Cholesterol: 63  down. In January it was over 160, so it is down a lot. I started taking Atorvastatin 10 mg. I will continue to take it. My doctor was very pleased with this. So was I. 

Weight: UP by 3 pounds. Not telling you how much total. Ladies don’t. HA! Gotta get that down for sure. 

Exercise: None to speak of. I need to get back to doing something, even if it is only walking for five minutes. 

We discussed the pain in my feet, and decided that it is not bad enough to add another medication yet. We’ll just monitor it, and hope that I can get my sugar levels consistently low enough that I don’t have the pain. 

And last, the doctor increased my insulin dosage. Now, instead of 10 units before each meal, I am to take 10 units before breakfast; 14 units before lunch; and 18 units before dinner. We will see how my lab results reflect that increased dosage three months from now. 

Do you have diabetes? If so, how are your numbers? Do you have any complications, like neuropathy? Do you take insulin? What are you doing to get your numbers down?

I added this post to the Blogger Babes March Lifestyle Link Party

My Diabetes Update With Information About Less Expensive Insulin Options

meds

The last time I updated about my diabetes was in August. A lot has happened since then, so I decided to update y’all. I started taking Novolog using a prefilled pen type of injector after my August visit with the endocrinologist. It was easy enough to get used to, and it worked well in keeping my blood sugar under control. Then, in November, I entered into the “Medicare Gap”. For those of you who do not know what that is, I’ll try to explain. 

This is from Senior65.com

In 2015, if your Medicare Part D drug plan has a coverage gap once you and your insurance provider have paid $2,960 toward your covered drugs and you exit it at $4,700. Here is what you’ll owe for generics and your plan’s covered brand name drugs during the donut-hole:

Generic costs: 65%
Brand name costs: 45%

My insulin was going to cost me over $300 for each prescription for the month of December. I was panicking because I really didn’t know where almost $700 was going to come from to pay for my medications. I went to the Haralson County Department of Family and Children’s Services, which is the agency I needed to apply for the “Extra Help” that is available to some people who are having problems paying for their medications through Medicare. I did not qualify for that extra help. The next step was to apply for “financial assistance” from the manufacturers of the two forms of insulin I take. I did not qualify for that either, because I have insurance. Catch 22, eh?

Next, I asked my primary care doctor if she had any samples she could offer me so that I could make it to January, when I would be out of the gap purely because it was new year. She told me that she was no longer able to dispense medication samples due (I think, see note) to a provision of the Affordable Healthcare Act (Obamacare). This provision mandates that in order for rural healthcare providers to dispense samples of medications to their patients, they must keep a record of what medications they gave out, and they must call each patient who is using sample medications every day for five consecutive days to ask the patient if they are having any problems with those medications. In order to do the required patient contact and associated reporting, my doctor would have had to hire someone specifically to take care of making the calls, entering the data into the computer, and fill out out reports to comply with the mandate. Because hiring another person for her practice would be financially draining she opted to not give out medication samples.  (note: I googled my brains out trying to find information to back this up but was unable to find anything. Next time I talk to my doctor, I will ask where to find information about this.)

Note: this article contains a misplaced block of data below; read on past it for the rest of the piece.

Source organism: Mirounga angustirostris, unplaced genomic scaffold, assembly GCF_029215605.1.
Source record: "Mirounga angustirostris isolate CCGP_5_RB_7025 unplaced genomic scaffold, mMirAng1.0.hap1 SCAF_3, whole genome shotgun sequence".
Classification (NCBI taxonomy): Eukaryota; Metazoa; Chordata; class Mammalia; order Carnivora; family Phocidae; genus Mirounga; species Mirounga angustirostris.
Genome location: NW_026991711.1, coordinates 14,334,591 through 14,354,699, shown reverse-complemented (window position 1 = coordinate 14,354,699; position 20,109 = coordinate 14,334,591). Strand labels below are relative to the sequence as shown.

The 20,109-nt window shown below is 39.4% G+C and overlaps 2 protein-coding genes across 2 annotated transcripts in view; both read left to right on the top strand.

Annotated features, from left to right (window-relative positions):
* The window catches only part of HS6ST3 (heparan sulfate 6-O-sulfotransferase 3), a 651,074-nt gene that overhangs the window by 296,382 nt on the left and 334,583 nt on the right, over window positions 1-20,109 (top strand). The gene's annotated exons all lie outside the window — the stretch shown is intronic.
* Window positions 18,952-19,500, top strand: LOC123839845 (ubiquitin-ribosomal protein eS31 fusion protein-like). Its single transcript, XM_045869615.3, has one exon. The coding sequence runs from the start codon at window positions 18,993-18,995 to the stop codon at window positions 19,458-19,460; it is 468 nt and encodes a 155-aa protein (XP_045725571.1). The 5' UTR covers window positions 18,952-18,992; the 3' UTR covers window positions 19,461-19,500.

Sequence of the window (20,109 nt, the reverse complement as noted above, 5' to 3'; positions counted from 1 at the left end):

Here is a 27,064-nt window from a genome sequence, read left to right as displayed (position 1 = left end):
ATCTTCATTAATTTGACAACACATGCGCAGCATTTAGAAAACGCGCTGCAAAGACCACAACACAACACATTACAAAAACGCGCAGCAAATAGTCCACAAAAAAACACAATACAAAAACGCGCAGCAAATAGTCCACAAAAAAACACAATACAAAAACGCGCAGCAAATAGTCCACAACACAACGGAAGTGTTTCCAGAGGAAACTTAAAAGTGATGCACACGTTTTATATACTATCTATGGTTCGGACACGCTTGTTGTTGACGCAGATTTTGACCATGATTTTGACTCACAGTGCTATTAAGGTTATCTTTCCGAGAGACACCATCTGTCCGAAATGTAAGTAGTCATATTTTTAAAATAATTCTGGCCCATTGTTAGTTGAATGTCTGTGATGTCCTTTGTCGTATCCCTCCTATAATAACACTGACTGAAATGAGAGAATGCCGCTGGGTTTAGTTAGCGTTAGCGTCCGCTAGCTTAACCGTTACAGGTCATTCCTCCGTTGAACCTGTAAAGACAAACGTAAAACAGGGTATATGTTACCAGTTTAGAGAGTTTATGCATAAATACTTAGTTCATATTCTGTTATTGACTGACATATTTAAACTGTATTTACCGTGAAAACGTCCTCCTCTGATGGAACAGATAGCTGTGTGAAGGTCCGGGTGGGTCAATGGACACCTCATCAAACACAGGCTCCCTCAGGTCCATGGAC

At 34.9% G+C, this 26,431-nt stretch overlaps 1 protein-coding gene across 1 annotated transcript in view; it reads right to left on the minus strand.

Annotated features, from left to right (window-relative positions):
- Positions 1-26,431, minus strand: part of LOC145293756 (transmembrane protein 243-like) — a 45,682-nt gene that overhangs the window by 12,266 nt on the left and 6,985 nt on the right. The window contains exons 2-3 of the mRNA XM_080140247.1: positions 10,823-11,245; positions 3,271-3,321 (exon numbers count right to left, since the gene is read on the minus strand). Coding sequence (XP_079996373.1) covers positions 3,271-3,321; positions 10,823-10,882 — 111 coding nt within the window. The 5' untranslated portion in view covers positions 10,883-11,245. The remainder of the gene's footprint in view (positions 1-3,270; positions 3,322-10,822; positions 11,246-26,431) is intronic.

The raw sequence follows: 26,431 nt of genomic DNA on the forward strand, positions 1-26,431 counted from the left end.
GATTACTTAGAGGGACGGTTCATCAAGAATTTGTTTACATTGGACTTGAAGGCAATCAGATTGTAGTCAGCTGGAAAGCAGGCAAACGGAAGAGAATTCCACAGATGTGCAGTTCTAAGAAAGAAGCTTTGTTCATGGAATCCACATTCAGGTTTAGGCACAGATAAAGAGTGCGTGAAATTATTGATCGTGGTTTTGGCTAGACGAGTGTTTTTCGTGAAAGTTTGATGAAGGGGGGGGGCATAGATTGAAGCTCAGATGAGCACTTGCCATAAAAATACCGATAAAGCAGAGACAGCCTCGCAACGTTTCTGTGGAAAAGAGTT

My endocrinologist is in another county and city that is not considered to be rural, so I went to his office next and requested samples that would be enough to get through December. Because so many of his patients are on medicare, and are all in “the donut hole”, they were completely out of samples. I understand that. I am not the only person who was floating in this boat. So, at this point, I had exhausted all of my options for getting any financial help or free samples of my medication. I ended up doing without one of my insulin prescriptions for three weeks simply because I could not afford it. 

I had a regular appointment with my endocrinologist the first week of January. Amazingly, my hbA1C was 6.1. The doctor remarked that I was the first patient he had seen that day with a normal A1C. I then had a discussion with him about the unaffordability of the medications he had prescribed for me, and I asked if there was a cheaper option I could take. That is when he told me that Wal-Mart has their own brand of insulin, both the long acting and the fast acting types, and that I could get them without a prescription at the Wal-Mart pharmacy for about $25 each. He told me which one of their brands was equivalent to the meds I take, and how to take each one. That was a real relief to me, because I would be going into the medicare gap this year in April, making my insulin just plain unaffordable for more than 7 months. 

The price of the two vials I need every  month of insulin, one of each type, plus the syringes I need to be able to give myself the injections, is $62.64. If I were to go through my insurance company and get to get the pre-filled pens that my doctor prescribed for me to begin with, the cost would be $90–two $45 co-pays. And, it would throw me into the “gap” starting in April, making all of my medications more expensive until November, when I would have paid enough out of pocket to come out of the gap. What I don’t understand is why I had to go through all of the steps I went through, and do without my medication for almost a month, before I got the information I needed. Why would my doctor not tell me about a less expensive brand of medication that works just as well? I already know the answer, but I still had to ask it here, just to provoke people to think about what they are doing. 

Now, my advice to any of you who have gotten this far reading about my medical hassles, is to 1) Tell your doctor you can’t afford the medication he has prescribed, and 2) ask your doctor if there is a more inexpensive medication that will work just as well for you. You are your own best advocate–open your mouth and speak up for yourself.